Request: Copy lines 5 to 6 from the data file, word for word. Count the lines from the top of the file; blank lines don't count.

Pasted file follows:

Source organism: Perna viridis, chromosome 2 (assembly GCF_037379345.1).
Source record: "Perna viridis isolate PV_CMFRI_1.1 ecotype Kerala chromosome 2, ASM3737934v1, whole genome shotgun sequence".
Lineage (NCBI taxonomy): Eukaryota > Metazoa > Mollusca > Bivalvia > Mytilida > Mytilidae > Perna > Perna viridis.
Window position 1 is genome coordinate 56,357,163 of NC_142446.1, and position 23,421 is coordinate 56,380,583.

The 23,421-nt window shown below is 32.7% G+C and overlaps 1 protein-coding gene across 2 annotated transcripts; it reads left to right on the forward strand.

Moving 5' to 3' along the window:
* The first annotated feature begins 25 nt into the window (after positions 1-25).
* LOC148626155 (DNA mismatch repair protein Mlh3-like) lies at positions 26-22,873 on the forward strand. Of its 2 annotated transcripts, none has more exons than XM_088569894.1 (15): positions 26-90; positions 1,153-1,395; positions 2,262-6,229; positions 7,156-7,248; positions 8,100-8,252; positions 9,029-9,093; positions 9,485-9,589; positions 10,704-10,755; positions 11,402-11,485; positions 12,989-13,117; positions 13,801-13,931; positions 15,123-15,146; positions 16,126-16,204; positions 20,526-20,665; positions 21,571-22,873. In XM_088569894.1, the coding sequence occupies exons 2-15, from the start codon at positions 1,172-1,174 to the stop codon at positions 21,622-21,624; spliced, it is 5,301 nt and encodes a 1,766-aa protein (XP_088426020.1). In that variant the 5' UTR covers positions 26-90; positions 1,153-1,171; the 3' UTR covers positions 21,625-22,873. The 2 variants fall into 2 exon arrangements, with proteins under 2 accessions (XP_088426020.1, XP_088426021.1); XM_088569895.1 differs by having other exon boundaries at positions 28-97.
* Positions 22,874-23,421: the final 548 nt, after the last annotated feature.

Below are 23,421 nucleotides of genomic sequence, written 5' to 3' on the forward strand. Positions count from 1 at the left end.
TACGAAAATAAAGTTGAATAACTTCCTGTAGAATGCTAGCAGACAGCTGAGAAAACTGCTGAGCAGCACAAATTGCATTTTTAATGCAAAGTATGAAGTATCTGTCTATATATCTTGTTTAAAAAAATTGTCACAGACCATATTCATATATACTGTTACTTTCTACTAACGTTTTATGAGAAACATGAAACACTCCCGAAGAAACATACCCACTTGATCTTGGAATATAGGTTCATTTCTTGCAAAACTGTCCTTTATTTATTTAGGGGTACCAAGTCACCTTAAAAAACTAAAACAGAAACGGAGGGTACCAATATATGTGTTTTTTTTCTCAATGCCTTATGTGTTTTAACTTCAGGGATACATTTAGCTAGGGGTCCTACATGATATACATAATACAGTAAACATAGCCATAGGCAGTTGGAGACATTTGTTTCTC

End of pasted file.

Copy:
The 23,421-nt window shown below is 32.7% G+C and overlaps 1 protein-coding gene across 2 annotated transcripts; it reads left to right on the forward strand.

Moving 5' to 3' along the window: